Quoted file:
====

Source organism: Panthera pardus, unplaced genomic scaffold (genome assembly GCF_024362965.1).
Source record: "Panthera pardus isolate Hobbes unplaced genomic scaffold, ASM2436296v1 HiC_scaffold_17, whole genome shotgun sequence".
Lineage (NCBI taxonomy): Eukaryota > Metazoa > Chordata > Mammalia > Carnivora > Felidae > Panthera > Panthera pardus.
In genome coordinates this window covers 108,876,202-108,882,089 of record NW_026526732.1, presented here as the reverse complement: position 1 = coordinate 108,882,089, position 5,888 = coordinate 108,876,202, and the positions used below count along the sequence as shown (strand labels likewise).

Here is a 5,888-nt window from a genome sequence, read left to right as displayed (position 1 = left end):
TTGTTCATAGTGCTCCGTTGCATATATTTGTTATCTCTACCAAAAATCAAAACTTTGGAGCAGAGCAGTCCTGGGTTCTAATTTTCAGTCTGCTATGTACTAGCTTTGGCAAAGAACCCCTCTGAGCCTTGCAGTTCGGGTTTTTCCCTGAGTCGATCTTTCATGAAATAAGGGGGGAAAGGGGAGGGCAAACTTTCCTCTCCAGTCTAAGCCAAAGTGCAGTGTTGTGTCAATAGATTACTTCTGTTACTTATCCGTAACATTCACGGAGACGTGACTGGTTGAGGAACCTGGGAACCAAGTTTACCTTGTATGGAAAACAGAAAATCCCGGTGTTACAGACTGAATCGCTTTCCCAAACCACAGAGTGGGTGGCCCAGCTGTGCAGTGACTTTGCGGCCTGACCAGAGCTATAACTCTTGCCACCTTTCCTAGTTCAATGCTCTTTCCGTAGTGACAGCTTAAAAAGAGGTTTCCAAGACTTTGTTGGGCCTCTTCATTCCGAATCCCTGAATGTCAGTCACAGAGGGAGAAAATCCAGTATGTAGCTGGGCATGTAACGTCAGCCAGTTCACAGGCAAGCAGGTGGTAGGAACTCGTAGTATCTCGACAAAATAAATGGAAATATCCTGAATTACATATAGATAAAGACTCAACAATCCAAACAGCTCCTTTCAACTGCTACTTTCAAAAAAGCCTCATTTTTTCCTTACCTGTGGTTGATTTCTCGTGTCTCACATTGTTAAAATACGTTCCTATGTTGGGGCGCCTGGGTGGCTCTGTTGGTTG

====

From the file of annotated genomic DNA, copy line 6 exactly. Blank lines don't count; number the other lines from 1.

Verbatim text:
TTGTTCATAGTGCTCCGTTGCATATATTTGTTATCTCTACCAAAAATCAAAACTTTGGAGCAGAGCAGTCCTGGGTTCTAATTTTCAGTCTGCTATGTACTAGCTTTGGCAAAGAACCCCTCTGAGCCTTGCAGTTCGGGTTTTTCCCTGAGTCGATCTTTCATGAAATAAGGGGGGAAAGGGGAGGGCAAACTTTCCTCTCCAGTCTAAGCCAAAGTGCAGTGTTGTGTCAATAGATTACTTCTGTTACTTATCCGTAACATTCACGGAGACGTGACTGGTTGAGGAACCTGGGAACCAAGTTTACCTTGTATGGAAAACAGAAAATCCCGGTGTTACAGACTGAATCGCTTTCCCAAACCACAGAGTGGGTGGCCCAGCTGTGCAGTGACTTTGCGGCCTGACCAGAGCTATAACTCTTGCCACCTTTCCTAGTTCAATGCTCTTTCCGTAGTGACAGCTTAAAAAGAGGTTTCCAAGACTTTGTTGGGCCTCTTCATTCCGAATCCCTGAATGTCAGTCACAGAGGGAGAAAATCCAGTATGTAGCTGGGCATGTAACGTCAGCCAGTTCACAGGCAAGCAGGTGGTAGGAACTCGTAGTATCTCGACAAAATAAATGGAAATATCCTGAATTACATATAGATAAAGACTCAACAATCCAAACAGCTCCTTTCAACTGCTACTTTCAAAAAAGCCTCATTTTTTCCTTACCTGTGGTTGATTTCTCGTGTCTCACATTGTTAAAATACGTTCCTATGTTGGGGCGCCTGGGTGGCTCTGTTGGTTG